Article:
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Facewatch ‘Thief Recognition’ CCTV on Trial in UK Stores

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Facewatch 'Thief Recognition' CCTV on Trial in UK Stores

BBC PM programme’s Chris Vallance reports that Facewatch has provided local groups of businesses with a technique to share their CCTV images of shoplifters and other impending delinquents. Nowadays it is giving shops the facility to create warnings if a face recognition system matches persons in the shared pictures to customers in their stores.

Facewatch ‘Thief Recognition’ CCTV on Trial in UK Stores

Simon is the creator of Facewatch, a system that assists businesses locally make and share watch lists or pictures of shoplifters or known bag thieves. The system, which has almost 10,000 locations listed, also support companies to quickly upload camera footage to the police. Currently, identifying a doubtful purchaser on a watch list depends on how much attentive the staff is. For this purpose Simon says that Facewatch, is now being tested using face-recognition camera systems.

Simon’s goal is to allow Facewatch to assimilate with all the major face-recognition camera systems.

“What you can do now is link your face-recognition system to Facewatch and it will pull down the watch list that’s relevant for your premises and your group.”

He says.

“Then, if someone walks into your premises, it will send you an alert.”

At present tests are being carried out in a small number of shops. Most just use trial images taken from business employees.

“It’s live in test sites, but it’s not in widespread operation yet.”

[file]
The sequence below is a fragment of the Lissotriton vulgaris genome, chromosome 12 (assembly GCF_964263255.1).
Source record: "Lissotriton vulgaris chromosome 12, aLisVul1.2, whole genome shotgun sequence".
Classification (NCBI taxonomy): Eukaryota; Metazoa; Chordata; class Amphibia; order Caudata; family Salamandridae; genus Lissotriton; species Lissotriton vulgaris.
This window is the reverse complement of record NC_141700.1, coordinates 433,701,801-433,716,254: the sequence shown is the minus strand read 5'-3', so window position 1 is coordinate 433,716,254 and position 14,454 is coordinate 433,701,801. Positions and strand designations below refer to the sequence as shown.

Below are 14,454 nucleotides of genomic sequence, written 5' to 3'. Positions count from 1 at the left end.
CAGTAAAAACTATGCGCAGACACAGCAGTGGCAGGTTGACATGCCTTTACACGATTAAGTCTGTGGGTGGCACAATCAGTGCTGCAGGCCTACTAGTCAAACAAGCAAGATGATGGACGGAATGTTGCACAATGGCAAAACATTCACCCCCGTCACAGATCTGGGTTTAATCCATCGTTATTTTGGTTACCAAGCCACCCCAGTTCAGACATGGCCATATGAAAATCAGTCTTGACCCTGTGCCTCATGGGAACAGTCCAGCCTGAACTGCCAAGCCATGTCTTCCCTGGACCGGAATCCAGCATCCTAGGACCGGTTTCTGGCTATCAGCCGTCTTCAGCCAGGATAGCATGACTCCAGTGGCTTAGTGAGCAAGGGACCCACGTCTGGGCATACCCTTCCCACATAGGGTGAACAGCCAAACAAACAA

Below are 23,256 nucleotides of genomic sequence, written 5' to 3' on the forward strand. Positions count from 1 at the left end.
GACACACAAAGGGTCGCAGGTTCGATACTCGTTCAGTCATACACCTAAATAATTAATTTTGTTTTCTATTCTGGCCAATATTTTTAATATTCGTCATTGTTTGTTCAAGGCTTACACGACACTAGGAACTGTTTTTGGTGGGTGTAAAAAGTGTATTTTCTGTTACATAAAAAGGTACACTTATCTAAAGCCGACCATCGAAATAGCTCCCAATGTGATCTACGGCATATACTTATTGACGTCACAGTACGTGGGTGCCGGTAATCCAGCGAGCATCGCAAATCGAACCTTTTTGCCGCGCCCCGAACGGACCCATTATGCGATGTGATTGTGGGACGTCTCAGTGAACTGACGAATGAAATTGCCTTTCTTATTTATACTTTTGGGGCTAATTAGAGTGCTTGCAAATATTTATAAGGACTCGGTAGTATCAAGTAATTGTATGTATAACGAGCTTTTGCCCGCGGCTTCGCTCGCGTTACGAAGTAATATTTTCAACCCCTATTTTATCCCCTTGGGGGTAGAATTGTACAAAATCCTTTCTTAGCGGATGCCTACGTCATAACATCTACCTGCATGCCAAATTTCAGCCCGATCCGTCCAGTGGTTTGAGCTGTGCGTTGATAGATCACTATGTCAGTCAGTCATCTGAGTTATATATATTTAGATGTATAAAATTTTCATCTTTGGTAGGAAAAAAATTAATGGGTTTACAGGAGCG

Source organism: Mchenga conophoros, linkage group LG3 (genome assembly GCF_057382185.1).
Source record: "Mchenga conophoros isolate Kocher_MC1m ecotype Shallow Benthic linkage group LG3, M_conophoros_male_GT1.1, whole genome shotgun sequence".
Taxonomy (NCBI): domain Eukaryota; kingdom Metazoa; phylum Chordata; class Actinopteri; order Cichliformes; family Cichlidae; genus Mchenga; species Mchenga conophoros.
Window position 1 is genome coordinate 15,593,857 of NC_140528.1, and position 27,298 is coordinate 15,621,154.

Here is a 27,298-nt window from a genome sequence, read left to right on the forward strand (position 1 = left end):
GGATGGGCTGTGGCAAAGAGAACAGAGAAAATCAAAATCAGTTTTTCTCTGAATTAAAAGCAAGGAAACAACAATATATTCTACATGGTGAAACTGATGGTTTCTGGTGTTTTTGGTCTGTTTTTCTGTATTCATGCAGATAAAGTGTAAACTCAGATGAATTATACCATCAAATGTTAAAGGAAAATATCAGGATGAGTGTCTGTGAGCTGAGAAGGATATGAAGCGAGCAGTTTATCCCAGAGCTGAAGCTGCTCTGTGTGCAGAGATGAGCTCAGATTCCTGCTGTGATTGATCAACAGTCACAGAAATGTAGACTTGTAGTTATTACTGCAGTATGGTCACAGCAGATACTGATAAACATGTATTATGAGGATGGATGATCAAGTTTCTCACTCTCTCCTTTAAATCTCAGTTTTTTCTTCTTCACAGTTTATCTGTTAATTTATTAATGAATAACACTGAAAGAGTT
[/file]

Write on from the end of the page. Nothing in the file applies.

Simon reveals.

Simon is of the view that face recognition could help stop crime before it occurs.

“I know that sounds a bit like Minority Report but it is possible.”

He says.

“The people who are on the list are not guilty until they’ve been prosecuted and taken to court, and the system makes that very clear.”

Simon says.

Police services are already using face-recognition to detect people as much as they might with DNA or fingerprints. The biometrics commissioner Alastair MacGregor has cautioned that image databases and face recognition could be used to trace people’s actions by “combining widespread CCTV and access to a huge searchable database of CCTV images”.

Facewatch’s Simon Gordon knows about the work, but indicates that computers will be more beneficial in live settings as human brains aren’t exponentially increasing in power. Simon says the price of systems is subsidizing as their efficacy rises, and face-detection cameras could be integrated in every business soon.

“Probably by the end of next year, it will be almost like having a mobile phone.”

He said.